(The only bike route in town is an east-west sidepath / multipurpose trail. At least it’s well signed!)

What do you do for a living and in what city do you bike commute?

I’m a software engineer at Lynch2, a web development company in Bartlett, Illinois (the next town northwest from where I live, Carol Stream.) I’ve noticed a lot of software engineers decide to bike to work… maybe it’s just because there’s a lot of us on the internet, wanting to share our common experiences. The flexible work environment (in terms of hours) helps a lot, too.

What kind(s) of bike do you have?

I have one bike, a Trek hybrid. I don’t have the faintest idea what model it is, but I do know it’s about 6 years old. We bought it when we first moved into our apartment by O’Hare, but I rarely (if ever) used it–we had a bus that ran straight from the apartment complex to the nearest Blue Line stop, or drove into downtown. My wife has the other bike, but she doesn’t like bicycling nearly as much as I do.


I have no complaints about it whatsoever. I haven’t named it or anything, but it’s hard for me to imagine, “Hmm, will I take the red bike, or the blue bike to work today?” I think I’ll ride this one ’til the frame falls apart.

Any funny or interesting commuting story that you may want to share?

There are precious few bicycle commuters once you leave the (more) bike-friendly streets of Chicago. On a cold day in March, I might pass two joggers on my 9-mile journey to work. On a warm day in June, I might pass a dozen cyclists; half of them are training for the next road race, and most of the rest are just out for a recreational spin. One or two of them might be other bicycle commuters.

I think I know what to look for. Panniers? Camelbaks? Bright reflective clothing? Mirrors on the helmets? If I pick up the signs right, there are five or six of us out here (along my route, anyway… and there aren’t that many dedicated bike routes), and I don’t see them every day.

(I’ve been going through this forest preserve during sunset recently. Fortunately for me, the sunsets have been spectacular. )

What do people (coworkers, friends) say when you tell them that you are a bike commuter?

Well, most people at work think I’m nuts some, if not most days. You know, those days when it’s 30 degrees outside and I show up on two wheels, or if there’s a high wind warning, or if a big thunderstorm rolled through earlier that morning, or if the heat index is 105°… I mean, it’s Chicago. I know all of these things can happen, sometimes in that same week.

My parents think it’s dangerous, but I think my route is one of the safer routes in the county. Mostly, they can’t believe that I spend an hour and a half just pedaling on a bike… and usually, they’re noticing I’m thinner, which I don’t mind.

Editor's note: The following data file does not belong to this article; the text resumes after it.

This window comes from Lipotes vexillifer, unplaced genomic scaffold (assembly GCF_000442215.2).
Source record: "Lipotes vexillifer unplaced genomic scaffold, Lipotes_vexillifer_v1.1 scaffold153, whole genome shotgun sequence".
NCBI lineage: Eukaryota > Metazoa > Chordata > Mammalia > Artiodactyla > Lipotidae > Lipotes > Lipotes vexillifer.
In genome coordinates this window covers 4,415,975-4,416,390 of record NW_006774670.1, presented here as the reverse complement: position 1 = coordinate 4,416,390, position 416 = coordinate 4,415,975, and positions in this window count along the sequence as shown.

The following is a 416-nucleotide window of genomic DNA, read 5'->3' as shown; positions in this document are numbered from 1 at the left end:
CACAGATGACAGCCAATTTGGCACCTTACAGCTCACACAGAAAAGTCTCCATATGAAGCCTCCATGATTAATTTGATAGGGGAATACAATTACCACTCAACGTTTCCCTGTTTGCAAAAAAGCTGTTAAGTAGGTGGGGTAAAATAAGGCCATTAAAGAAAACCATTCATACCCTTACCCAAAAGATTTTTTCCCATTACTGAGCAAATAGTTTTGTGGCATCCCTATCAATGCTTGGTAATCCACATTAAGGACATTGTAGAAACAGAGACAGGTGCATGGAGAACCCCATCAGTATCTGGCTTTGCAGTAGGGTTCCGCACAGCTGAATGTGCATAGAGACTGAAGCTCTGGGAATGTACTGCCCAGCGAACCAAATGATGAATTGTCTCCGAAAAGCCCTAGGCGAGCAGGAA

How about bicycling advocacy? Are you active in any local or regional advocacy groups?

Heh. I am a local advocacy group… it’s just called Carol Stream Bikes, and it consists of me and a handful of other people on an email list. There isn’t any other natural place for a bicycle group to form–our suburb of 40,000 doesn’t have a local bike shop or any sort of bike/ped specific governmental institution. So I made one up.

However, I have a full time job, so it hasn’t grown as much as I would like. But I’m in the initial stages of working with both the local government and retail businesses to encourage biking and build more bike infrastructure. Hopefully with persistence, things will go well. The website (which is nowhere near done) is at

I’m also a member of the League of Illinois Bicyclists and the Active Transportation Alliance, formerly known as the Chicago Bicycle Federation. I bounce some ideas off of both those groups every now and then, too.

(19.5 miles away from home, Whole Foods [Schaumburg] provides a perfect example of how underground bike parking should be done. I just wish it was closer.)

Anything else that you want to share with us?

I bought my first pair of gloves two months ago, before the 62-mile long Boulevard Lakefront Tour. I hate buying bike-specific clothing (because I don’t think bike commuting should be anything special or expensive) but I do appreciate the extra comfort in my hands.

Polarized prescription sunglasses are actually worth getting, whether you’re driving or bicycling. I might even be able to see after a good snowstorm, now!

Instead of getting a $100+ dedicated bike-specific headlight to see where I’m going in the dark (the one mounted on my bike helps me be seen, but not much else), I bought a $15 LED mini-flashlight and fastened it to my helmet with electrical tape (and by looping the flashlight around the vents in my helmet so it doesn’t fall off. Works really well for me!

I’d like to keep doing this for as long as I can, including through the winter. Which means I’m going to have to find a way to stay warm below 20°. I think that I’ll have to get used to wearing long johns. But Christmas is coming up, which means egg nog, so… I’ll find a way!

(One of my alternate routes home. I have never, ever passed a bicyclist on this bridge. Or on the rest of this path. So how many bicyclists total do you think actually obey the “stop and walk your bikes” sign?)

We’d like to thank Robert for sharing his words, thoughts and photos, and want to remind others who have submitted profiles that we haven’t forgotten about you…there’s a backlog of stuff just waiting to be edited and published, so we’ll get to your profiles soon. If you’re interested in submitting a profile for publication, please drop us a line at or and we’ll send out the questionnaire and simple instructions. Thanks!